For class preparation or scholarly research, you may make a single copy of portions of any of the following copyrighted materials:
When making multiple copies of materials for classroom use, you should:
In making multiple copies, you might want to consider the tests of brevity, spontaneity, and cumulative effect , as described in the next three boxes.
Accepted examples of photocopied materials include:
The decision to use a work and its scheduled use must be so close in time that you lack adequate time to expect permission to be obtained. Thus, you cannot re-use materials that only use the test of spontaneity.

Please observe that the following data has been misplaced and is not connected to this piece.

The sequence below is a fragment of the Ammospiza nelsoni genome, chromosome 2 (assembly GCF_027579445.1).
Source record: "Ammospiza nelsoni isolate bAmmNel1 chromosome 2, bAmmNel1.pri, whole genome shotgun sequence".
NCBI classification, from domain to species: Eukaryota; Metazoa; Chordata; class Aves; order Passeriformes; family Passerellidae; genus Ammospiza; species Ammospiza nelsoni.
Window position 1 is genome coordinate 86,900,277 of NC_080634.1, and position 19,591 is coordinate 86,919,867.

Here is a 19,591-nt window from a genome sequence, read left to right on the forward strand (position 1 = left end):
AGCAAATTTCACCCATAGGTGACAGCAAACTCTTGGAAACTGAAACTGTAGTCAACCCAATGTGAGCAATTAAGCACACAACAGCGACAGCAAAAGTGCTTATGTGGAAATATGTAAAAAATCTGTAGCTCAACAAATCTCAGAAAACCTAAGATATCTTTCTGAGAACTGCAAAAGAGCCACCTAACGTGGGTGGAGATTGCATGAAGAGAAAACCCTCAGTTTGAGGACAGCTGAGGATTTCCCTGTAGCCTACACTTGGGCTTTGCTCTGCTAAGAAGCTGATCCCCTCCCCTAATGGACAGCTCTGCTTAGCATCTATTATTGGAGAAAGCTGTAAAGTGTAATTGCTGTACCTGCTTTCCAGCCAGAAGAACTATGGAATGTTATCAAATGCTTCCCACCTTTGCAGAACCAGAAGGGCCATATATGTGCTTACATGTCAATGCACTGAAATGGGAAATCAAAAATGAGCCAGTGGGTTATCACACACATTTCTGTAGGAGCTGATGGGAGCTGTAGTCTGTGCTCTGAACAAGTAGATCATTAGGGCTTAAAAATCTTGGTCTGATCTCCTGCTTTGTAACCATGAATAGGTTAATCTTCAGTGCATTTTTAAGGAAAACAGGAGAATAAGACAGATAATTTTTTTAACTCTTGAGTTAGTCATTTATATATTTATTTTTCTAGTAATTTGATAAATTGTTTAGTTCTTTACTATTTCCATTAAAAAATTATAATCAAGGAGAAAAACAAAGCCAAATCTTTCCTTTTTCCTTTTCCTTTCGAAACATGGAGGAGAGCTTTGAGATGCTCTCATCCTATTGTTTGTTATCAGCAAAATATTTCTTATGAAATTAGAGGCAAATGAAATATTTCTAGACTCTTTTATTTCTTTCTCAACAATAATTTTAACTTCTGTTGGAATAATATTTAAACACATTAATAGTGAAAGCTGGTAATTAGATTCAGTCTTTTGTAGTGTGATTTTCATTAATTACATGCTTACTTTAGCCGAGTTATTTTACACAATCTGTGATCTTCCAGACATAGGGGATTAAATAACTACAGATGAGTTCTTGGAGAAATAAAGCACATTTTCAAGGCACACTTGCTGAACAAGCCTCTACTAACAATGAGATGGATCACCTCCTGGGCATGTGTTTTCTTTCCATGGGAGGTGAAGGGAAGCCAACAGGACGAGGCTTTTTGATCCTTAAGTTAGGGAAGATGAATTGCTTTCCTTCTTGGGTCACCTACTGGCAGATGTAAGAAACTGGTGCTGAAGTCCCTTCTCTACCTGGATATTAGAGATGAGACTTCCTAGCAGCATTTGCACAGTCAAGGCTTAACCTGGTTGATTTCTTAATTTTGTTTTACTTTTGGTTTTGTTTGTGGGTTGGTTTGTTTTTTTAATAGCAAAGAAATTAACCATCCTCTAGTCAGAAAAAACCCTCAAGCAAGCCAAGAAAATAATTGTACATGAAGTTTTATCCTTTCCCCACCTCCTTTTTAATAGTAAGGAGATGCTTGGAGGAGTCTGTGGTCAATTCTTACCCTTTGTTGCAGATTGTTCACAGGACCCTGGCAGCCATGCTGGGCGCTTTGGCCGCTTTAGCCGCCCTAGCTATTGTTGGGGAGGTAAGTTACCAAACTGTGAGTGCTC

Making multiple photocopies should not pose a potentially adverse effect on the marketplace. You should:
Material posted on the internet (e.g. to a website) has the same protection as any other material. Putting a work on the internet does not imply that the material is public domain or that it may be freely used. Material after 1978 may still be protected by copyright even if it doesn't carry the © or any other kind of copyright notice.